Note: The Treasury Department, Small Business Administration and lenders continue to update and refine their procedures and administrative requirements. The information in this article is current to the best of our knowledge as of April 7th, 2020. However, details may change between the time this piece was written and the time you read this. We encourage all readers to visit the Small Business Association website at www.sba.gov to get the latest, most up-to-date information.

The Paycheck Protection Program (PPP) is an unprecedented Small Business Administration lending program designed to prevent or mitigate the effects of massive numbers of layoffs. It’s a forgivable loan of up to 2.5 times your average monthly payroll, and an interest rate of 1%. Amounts used to keep employees on the payroll or to pay rent, utilities and mortgage interest will be forgiven. So for most borrowers, some or all of that loan is going to turn into a grant.

If you’ve been deterred from applying for SBA assistance in the past, because of the long delays and endless paperwork required, don’t be deterred from the Payroll Protection Program. This one is different. If you’ve been affected by the coronavirus crisis, and you’re having trouble making payroll or even if you’ve already had to furlough or lay off workers, or you need to make a rent payment just to stay alive, you need to take a look at this program.

Use the proceeds primarily to make sure your employees are getting paid and keep the lights on at your business location (rent and utilities). If you use the money for these purposes, up to 100% of the loan can be forgiven.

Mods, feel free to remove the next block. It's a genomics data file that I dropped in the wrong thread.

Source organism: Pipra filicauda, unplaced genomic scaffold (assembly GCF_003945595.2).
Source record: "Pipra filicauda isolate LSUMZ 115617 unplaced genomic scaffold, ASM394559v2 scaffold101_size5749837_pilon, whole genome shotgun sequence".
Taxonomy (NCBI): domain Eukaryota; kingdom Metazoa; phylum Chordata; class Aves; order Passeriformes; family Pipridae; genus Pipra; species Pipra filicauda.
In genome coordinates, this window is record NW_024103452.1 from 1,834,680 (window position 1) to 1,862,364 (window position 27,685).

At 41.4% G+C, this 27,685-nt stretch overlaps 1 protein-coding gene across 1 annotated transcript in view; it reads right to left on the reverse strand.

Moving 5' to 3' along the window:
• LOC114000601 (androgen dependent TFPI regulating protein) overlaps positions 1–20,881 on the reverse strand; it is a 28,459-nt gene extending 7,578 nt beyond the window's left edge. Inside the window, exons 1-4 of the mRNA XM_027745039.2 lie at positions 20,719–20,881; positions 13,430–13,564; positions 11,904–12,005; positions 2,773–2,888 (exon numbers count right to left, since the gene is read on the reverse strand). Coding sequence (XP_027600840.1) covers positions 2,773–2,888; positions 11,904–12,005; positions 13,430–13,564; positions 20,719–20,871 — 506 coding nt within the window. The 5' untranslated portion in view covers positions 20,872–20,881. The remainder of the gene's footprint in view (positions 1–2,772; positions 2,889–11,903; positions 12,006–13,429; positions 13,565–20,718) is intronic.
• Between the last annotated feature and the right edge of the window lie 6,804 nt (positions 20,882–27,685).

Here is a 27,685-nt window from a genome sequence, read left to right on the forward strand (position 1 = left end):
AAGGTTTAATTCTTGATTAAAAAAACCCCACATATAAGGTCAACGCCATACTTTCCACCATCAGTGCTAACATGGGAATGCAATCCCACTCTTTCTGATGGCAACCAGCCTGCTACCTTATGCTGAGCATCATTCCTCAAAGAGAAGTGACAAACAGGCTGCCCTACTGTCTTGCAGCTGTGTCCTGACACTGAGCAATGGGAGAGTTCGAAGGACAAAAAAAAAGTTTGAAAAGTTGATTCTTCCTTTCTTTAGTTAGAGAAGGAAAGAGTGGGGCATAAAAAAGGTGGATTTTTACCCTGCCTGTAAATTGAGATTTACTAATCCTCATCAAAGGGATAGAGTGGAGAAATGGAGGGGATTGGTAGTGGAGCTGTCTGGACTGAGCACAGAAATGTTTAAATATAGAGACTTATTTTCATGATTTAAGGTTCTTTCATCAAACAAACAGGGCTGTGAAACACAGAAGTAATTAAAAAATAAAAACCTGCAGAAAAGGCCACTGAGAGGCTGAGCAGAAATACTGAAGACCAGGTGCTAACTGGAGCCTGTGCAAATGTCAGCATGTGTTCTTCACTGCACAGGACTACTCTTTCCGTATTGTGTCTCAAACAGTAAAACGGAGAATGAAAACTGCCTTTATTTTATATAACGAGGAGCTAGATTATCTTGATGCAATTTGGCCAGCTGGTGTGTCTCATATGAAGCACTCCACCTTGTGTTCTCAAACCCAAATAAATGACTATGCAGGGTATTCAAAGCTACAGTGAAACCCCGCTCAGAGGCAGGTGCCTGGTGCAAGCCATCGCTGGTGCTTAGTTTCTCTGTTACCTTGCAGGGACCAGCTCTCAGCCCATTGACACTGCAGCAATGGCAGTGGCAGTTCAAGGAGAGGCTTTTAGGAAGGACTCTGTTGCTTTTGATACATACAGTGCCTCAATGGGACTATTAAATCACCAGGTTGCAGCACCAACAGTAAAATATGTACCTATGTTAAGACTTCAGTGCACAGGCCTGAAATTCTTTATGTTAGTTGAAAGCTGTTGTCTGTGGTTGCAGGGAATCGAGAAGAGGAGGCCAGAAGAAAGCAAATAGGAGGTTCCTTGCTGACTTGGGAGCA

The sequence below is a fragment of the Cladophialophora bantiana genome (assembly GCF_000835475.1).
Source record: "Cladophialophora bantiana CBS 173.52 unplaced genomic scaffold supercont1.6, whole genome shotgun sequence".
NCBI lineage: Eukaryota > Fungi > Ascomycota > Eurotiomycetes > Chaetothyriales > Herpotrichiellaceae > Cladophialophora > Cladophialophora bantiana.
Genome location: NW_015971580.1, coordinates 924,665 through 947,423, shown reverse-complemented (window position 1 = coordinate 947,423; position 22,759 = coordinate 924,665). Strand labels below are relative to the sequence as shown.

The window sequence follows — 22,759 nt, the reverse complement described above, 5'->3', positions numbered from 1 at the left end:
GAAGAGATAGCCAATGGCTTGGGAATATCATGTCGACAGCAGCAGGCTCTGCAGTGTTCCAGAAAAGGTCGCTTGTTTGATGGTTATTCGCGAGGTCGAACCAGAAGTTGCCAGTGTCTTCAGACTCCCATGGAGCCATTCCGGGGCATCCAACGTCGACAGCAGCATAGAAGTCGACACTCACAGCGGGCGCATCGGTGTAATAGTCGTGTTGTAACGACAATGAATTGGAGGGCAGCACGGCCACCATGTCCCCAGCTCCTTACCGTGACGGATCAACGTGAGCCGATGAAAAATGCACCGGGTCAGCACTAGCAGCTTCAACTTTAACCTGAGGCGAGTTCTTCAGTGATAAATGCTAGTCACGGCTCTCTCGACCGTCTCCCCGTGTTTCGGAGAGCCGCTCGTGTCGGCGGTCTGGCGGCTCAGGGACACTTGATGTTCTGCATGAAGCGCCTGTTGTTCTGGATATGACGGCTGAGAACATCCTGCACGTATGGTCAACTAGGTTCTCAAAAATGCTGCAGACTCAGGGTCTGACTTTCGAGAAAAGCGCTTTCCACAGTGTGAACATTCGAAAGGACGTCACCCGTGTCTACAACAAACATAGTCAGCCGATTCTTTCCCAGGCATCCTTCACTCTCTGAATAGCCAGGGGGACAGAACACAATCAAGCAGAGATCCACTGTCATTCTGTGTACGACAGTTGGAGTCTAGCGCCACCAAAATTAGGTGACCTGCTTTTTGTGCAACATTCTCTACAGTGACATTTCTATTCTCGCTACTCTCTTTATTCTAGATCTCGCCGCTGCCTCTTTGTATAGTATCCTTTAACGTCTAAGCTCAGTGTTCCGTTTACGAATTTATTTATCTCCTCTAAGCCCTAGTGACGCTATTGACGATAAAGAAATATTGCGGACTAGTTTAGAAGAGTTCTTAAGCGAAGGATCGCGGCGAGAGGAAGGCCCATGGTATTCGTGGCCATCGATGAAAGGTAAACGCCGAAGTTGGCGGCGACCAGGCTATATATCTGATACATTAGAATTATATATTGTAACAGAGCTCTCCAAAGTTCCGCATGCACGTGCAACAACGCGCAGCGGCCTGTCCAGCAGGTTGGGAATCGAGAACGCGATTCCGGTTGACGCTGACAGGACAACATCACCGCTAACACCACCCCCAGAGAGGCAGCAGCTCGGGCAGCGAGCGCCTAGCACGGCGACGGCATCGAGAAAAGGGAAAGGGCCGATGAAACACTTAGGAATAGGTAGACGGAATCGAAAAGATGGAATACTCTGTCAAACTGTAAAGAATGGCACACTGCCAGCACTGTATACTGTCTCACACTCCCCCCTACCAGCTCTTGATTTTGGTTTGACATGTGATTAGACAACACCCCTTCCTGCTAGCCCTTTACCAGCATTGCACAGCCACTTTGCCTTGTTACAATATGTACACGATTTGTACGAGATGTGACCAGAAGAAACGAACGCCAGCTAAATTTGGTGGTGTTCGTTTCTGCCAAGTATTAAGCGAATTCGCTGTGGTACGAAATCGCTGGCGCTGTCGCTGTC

Unlike almost every other federal program ever implemented, the Paycheck Protection Program is designed to be quick and dirty. You’ve heard of JFDI Accountants; This is JFDI lending. There’s no collateral or personal guarantee required. The application is just one page long, plus a signature page and an instructions page. You can fill it out in five minutes. Do that, round up your payroll documentation, and turn it in to any participating lender.

Note: The SBA itself does not lend money directly in the Paycheck Protection Program. To apply, you must go to an authorized Small Business Association lender.

Here are the details that small business owners need to know:

The basics

  • The PPP is a $349 billion program, administered by the Small Business Administration, via a large network of approved community lenders.
  • Created under the Coronavirus Aid, Relief, and Economic Security (CARES) Act, (P.L. 116-136).
  • Designed to provide small businesses with up to eight weeks of cash to meet basic expenses.

Terms

  • SBA-backed loan with an interest rate of 1%;
  • Loan matures in two years.
  • Loans are capped at $10 million per business/applicant.
  • Payments can be deferred for up to six months.
  • Borrow up to 2½ times your monthly average payroll costs (based on most recent full 12 months). New and seasonal businesses see below for further details.

Loan Forgiveness

Paycheck Protection Program loans are forgivable under the following circumstances:

  • All employees must remain on the payroll for eight weeks (or be rehired if you have already furloughed them).
  • Loan proceeds are used for:
  • Payroll costs (except for compensation to any single employee in excess of $100,000 per year). To maximize the value of this benefit, you should strive to use at least 75% of the loan to pay payroll costs. SBA officials anticipate that not more than 25% of the forgiven balance may be for expense other than payroll costs.
  • Payroll costs include: